PA2: Scheduling User-Level Threads and Comparing Them With Kernel-level Threads CMPSC 473


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This programming assignment (PA2) has three main goals. First, you will use the source
code offered by us to understand how one may implement user-level threads. Second,
you will implement the following CPU scheduling algorithms for these user-level threads:
(i) Round Robin (RR) and (ii) Lottery (LOT). You will validate the correctness of your
implementation using some test cases that we will provide. Finally, you will design simple experiments to measure and compare the efficacy of user-level threads as a ”vehicle
of concurrency” vs. kernel-level threads along the following axes: (i) context switching
overheads, (ii) handling of blocking IO, and (iii) using multi-processors.
2 Understanding the Provided Code-Base
After accepting the invitational link to PA2 (please use the account for one of the members
of your team and be sure to indiate the names of both members in all your files), you will
be given to access to your own private repository. Clone the repository for PA2 to obtain
a collection of files containing our code and test cases. If needed, read the Git manual in
files section on canvas as well as in the repository, to clone the repository. You will find
the following files:
• The user-level threads implementation: thread.c, thread.h, my scheduler.c
available in the User Level Thread directory.
• Four parallel programs (”test cases”) based on user-level threads (each contained
within a separate file with a name such as TestFile*.c) for you to test your
scheduler implementation. These files have definitions for functions that you will
pass to the CreateThread() function of the user-level threads implementation.
Each of these files has a main() function which calls the CreateThread() function multiple times to create a certain number of threads, and then call the Go()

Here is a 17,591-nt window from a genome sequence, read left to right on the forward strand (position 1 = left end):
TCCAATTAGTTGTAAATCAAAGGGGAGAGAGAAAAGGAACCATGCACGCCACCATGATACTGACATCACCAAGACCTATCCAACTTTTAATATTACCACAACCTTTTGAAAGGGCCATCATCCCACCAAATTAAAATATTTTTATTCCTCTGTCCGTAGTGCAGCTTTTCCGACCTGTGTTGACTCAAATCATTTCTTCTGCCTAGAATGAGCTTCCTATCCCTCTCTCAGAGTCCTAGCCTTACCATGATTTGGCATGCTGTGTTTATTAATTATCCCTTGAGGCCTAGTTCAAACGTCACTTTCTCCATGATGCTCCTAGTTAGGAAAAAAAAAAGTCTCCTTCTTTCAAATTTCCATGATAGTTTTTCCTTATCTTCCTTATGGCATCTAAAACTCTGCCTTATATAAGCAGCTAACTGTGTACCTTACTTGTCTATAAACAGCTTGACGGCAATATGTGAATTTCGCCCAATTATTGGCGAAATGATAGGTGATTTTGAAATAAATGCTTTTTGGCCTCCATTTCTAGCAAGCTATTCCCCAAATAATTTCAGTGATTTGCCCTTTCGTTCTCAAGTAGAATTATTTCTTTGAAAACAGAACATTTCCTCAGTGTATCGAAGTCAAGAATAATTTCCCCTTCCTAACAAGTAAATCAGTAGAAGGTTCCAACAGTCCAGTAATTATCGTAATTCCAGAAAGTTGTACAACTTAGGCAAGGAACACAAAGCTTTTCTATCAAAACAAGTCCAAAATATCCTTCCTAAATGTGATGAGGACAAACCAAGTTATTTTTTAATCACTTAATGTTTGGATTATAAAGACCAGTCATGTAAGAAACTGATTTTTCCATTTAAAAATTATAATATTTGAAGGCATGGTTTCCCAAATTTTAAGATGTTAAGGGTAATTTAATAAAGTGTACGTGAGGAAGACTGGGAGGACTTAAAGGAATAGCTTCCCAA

function to start scheduling and executing them. You can find these files also in
the User Level Thread directory. Section 2 offers details on CreateThread(),
Go(), and other associated functions.
• Two functions that threads comprising your parallel programs will run called (i)
counter() and sleeping(). You will find the prototypes and definitions of these
functions in functions.h and functions.c, respectively which you can find
them in the Kernel Level Thread directory. Both of these functions increment a
counter variable for 10 seconds of real time. Whereas the counter function increments the counter continuously, the sleeping() function sleeps for a short period
of time (less than 10 seconds) before resuming counting. To use these functions, we
have provided a program called kt test.c which you can find it in the same directory. This file uses kernel threads (created using the pthreads library) that run
these functions. By running the program, you can tell each thread to run either the
counter function or the sleeping function by passing an argument to the program. All of these are source codes, which can be compiled using the makefile
included in the Kernel Level Thread directory.
User-level threads implementation: You must develop a clear understanding of how the
provided user-level threads implementation works. Towards this, you will go over the
code and combine this with material covered in class on context switching and user-level
threads (Lectures 4-8). Among other things, you will use this to augment our discussion
in class (Lectures 7-8) on how user-level threads differ from kernel-level threads. The
main functions comprising our user-level threads implementation are:
• int CreateThread(void (*f) (void), int cpuweight): this function creates a new thread with f() 1 being its entry point. The function returns the created
thread id (≥ 0) or -1 to indicate failure. It is assumed that f() never returns. A
thread can create other threads. The created thread is appended to the end of the
ready list (state = READY). Thread ids are consecutive and unique, starting with 0.
The second argument (cpuweight) specifies the weight for a thread when creating
it. For FCFS and RR schedulers this argument is meaningless. For LOT, it represents
the CPU weight of the thread as employed by this scheduling algorithm.
• void Go(): This function is called by your process to start the scheduling of threads.
It is assumed that at least one thread is created before Go() is called. This function
is called exactly once and it never returns.
• int GetMyId(): This function is called within a running thread. The function
returns the thread id of the calling thread.